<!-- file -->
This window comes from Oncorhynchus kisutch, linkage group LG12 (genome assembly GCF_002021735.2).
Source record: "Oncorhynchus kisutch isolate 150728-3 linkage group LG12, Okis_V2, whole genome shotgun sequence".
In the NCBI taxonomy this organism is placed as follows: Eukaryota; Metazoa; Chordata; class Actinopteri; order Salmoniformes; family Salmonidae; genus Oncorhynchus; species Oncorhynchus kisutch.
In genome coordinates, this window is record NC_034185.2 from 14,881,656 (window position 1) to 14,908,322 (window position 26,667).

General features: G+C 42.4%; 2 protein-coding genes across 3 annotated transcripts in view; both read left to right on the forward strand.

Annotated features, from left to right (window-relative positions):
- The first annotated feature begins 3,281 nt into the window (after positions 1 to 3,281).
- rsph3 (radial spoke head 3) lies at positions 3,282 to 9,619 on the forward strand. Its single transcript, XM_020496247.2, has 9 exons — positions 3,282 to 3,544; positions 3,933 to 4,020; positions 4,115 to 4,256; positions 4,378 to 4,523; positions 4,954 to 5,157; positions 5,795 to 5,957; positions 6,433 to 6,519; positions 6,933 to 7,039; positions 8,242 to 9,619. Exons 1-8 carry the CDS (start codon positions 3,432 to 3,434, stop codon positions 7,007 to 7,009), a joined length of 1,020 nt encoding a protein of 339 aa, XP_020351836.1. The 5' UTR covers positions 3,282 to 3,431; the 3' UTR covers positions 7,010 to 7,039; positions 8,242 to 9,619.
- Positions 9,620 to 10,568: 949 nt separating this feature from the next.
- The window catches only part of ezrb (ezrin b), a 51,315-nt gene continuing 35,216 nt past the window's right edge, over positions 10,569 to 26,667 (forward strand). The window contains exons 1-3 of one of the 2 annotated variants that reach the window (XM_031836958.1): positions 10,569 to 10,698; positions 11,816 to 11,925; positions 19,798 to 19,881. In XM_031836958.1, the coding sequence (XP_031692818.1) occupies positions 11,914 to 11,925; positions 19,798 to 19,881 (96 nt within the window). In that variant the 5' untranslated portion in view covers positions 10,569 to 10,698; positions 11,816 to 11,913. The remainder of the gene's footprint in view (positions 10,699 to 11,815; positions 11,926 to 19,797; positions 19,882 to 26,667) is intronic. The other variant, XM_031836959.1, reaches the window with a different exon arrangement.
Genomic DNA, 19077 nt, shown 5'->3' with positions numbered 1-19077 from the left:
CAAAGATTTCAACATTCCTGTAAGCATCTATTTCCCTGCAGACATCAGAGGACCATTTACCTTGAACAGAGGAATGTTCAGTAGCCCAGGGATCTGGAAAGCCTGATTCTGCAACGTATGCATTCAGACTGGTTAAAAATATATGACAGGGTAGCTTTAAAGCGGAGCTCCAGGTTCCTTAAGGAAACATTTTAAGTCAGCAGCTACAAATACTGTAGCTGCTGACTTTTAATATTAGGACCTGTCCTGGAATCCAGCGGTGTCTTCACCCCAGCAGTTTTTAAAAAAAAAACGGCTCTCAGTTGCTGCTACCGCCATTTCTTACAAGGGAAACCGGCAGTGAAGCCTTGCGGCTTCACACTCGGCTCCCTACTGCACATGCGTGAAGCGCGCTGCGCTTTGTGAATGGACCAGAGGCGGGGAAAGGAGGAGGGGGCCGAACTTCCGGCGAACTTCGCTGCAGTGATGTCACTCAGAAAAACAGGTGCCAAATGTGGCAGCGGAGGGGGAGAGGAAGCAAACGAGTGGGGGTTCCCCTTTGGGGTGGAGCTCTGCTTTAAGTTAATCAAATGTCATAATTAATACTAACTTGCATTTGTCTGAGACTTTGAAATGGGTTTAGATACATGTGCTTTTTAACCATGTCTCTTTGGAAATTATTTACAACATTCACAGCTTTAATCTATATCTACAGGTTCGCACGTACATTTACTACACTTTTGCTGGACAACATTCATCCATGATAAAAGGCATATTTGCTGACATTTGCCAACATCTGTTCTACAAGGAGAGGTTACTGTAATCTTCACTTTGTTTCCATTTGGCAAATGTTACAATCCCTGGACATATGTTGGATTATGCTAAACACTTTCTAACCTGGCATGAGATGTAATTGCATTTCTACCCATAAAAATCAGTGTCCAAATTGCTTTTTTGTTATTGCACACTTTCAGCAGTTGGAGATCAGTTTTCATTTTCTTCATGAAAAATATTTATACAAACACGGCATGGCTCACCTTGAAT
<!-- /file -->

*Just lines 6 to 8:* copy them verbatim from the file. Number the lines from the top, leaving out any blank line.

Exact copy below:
Annotated features, from left to right (window-relative positions):
- The first annotated feature begins 3,281 nt into the window (after positions 1 to 3,281).
- rsph3 (radial spoke head 3) lies at positions 3,282 to 9,619 on the forward strand. Its single transcript, XM_020496247.2, has 9 exons — positions 3,282 to 3,544; positions 3,933 to 4,020; positions 4,115 to 4,256; positions 4,378 to 4,523; positions 4,954 to 5,157; positions 5,795 to 5,957; positions 6,433 to 6,519; positions 6,933 to 7,039; positions 8,242 to 9,619. Exons 1-8 carry the CDS (start codon positions 3,432 to 3,434, stop codon positions 7,007 to 7,009), a joined length of 1,020 nt encoding a protein of 339 aa, XP_020351836.1. The 5' UTR covers positions 3,282 to 3,431; the 3' UTR covers positions 7,010 to 7,039; positions 8,242 to 9,619.